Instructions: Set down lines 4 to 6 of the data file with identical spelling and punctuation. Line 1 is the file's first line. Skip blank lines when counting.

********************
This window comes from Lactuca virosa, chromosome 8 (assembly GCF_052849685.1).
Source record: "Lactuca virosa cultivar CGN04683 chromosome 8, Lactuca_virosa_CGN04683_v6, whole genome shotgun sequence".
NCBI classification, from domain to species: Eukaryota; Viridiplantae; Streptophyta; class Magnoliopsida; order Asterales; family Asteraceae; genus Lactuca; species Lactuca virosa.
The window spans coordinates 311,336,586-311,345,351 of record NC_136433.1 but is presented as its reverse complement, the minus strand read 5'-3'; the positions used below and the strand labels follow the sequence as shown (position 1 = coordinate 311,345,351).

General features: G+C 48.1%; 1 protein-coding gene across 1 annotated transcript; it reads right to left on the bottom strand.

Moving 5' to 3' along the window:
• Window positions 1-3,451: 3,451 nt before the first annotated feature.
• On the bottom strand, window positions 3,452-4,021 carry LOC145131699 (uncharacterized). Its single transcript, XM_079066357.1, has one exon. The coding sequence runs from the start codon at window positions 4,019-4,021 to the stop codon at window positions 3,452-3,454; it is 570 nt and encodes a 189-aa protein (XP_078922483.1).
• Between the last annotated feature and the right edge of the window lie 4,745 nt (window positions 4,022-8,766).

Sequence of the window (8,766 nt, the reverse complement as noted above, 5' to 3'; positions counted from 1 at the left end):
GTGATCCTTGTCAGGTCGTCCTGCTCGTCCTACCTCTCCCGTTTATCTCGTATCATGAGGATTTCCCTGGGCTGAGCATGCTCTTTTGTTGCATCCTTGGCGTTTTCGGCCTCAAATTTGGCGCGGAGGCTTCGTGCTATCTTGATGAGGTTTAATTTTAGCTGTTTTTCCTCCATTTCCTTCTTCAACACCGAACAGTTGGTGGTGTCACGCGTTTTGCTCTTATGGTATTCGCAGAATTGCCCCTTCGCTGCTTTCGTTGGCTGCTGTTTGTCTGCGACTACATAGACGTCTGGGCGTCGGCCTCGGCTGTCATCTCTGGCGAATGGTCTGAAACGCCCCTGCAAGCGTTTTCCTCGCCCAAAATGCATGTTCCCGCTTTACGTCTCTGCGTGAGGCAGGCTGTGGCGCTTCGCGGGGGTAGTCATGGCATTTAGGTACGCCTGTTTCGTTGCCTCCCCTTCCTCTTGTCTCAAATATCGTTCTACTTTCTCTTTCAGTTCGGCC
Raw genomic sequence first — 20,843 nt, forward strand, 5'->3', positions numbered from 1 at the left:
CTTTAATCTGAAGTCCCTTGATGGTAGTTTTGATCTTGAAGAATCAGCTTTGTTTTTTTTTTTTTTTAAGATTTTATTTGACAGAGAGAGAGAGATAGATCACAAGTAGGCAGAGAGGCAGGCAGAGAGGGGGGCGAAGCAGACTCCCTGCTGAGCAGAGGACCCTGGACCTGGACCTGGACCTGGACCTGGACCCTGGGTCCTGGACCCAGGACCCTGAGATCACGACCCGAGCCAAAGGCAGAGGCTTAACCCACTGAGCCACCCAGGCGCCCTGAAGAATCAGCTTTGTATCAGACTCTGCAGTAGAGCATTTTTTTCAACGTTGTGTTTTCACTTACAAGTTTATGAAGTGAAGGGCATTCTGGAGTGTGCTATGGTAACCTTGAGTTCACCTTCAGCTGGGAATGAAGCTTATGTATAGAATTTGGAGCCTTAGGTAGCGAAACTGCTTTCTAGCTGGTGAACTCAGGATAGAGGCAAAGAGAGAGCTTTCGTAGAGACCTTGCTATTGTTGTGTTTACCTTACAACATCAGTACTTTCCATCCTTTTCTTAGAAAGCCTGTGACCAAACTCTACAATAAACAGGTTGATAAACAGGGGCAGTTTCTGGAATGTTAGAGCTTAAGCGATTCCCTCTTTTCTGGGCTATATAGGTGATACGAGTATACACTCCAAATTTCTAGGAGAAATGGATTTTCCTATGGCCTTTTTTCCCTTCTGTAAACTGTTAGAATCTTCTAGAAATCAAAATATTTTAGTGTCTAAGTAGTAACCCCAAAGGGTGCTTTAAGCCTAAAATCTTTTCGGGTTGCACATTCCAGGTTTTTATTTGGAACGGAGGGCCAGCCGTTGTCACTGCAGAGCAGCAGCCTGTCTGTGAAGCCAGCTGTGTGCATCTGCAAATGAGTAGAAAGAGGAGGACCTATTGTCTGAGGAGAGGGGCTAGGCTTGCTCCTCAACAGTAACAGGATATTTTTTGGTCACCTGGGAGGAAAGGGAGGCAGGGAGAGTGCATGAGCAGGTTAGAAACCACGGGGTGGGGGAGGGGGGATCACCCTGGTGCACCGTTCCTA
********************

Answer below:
The window spans coordinates 311,336,586-311,345,351 of record NC_136433.1 but is presented as its reverse complement, the minus strand read 5'-3'; the positions used below and the strand labels follow the sequence as shown (position 1 = coordinate 311,345,351).

General features: G+C 48.1%; 1 protein-coding gene across 1 annotated transcript; it reads right to left on the bottom strand.

Moving 5' to 3' along the window: